• One thing it can show is that people bike on certain streets, which may be contrary to a local popular belief that “no one bikes here!”.

  • 20 years to accessibility.


    Effing really?

    That’s ridiculous, verging on disgusting. ADA has been the law of the land since 1990. It’s older than my baby sister, and she’s going INTO LAW SCHOOL this year. Why in the world does CTA think 45 years is a reasonable timeframe between legislation and compliance?

  • Roland Solinski

    I agree that this station needs improvement, especially with no dedicated signals or pavement markings to help the Belmont buses enter the turnaround. The turnaround itself is not a bad idea, though – it allows Belmont buses to be short turned so that frequency is higher on the segment west of Kimball where densities are higher and there is more activity.

    I also don’t get the hatred for the standalone pavilion. I would hate to see the entrance stuffed unceremoniously into the base of a mixed use building, and I would hate to see the large crowds of riders squeezed onto a narrow sidewalk like they do at Kimball/Lawrence. If you’re looking for redevelopment, the shopping center north of Belmont is the perfect site for a large master-planned TOD with a mall and a few highrises, and no displacement of existing residents. It could even have a direct connection into the subway.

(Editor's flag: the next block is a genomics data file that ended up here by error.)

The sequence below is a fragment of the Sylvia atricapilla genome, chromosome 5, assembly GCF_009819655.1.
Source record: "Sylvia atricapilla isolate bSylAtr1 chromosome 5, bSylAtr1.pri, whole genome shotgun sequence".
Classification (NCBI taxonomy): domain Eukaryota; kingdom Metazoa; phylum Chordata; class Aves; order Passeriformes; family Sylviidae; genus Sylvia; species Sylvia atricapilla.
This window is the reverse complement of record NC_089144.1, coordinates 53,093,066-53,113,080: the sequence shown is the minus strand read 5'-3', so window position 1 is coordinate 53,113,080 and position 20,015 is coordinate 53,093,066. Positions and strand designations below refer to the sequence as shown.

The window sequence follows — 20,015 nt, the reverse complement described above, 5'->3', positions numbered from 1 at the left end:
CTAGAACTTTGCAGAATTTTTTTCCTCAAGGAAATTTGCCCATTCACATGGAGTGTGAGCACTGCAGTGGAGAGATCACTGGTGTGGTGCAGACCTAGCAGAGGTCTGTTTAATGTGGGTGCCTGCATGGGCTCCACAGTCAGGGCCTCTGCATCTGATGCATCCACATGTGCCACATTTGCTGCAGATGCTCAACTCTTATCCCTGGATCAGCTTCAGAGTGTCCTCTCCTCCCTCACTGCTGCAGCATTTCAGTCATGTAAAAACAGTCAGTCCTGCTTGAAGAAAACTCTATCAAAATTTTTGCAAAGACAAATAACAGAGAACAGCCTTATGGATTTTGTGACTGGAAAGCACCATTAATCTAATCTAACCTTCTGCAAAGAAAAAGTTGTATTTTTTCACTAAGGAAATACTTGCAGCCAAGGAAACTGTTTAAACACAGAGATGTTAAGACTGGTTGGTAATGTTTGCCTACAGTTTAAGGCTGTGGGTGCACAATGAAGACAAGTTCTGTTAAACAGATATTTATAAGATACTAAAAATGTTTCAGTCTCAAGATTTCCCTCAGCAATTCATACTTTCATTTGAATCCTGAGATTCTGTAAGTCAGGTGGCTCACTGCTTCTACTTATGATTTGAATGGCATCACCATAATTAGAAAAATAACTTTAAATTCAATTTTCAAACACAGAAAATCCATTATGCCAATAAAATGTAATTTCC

• The turnaround is the single worst disruptor to all travel modes I have ever seen in my life. I have been using that station regularly for 15 years, here is what happens:

    Belmont westbound bus comes to a halt to turn left. Its progress is often delayed by the eastbound Belmont bus and cars and cabs illegally using the turnaround as a dropoff or pickup spot. For the westbound Belmont bus to get back to Belmont, it has to exit the turnaround and
    get 3 lanes over on Kimball to make a left. This regularly blocks both the northbound Kimball bus (or v.v.) as well as traffic. The bus often is occupying half the street as it waits to turn left, as it didn’t have time to fully straighten out.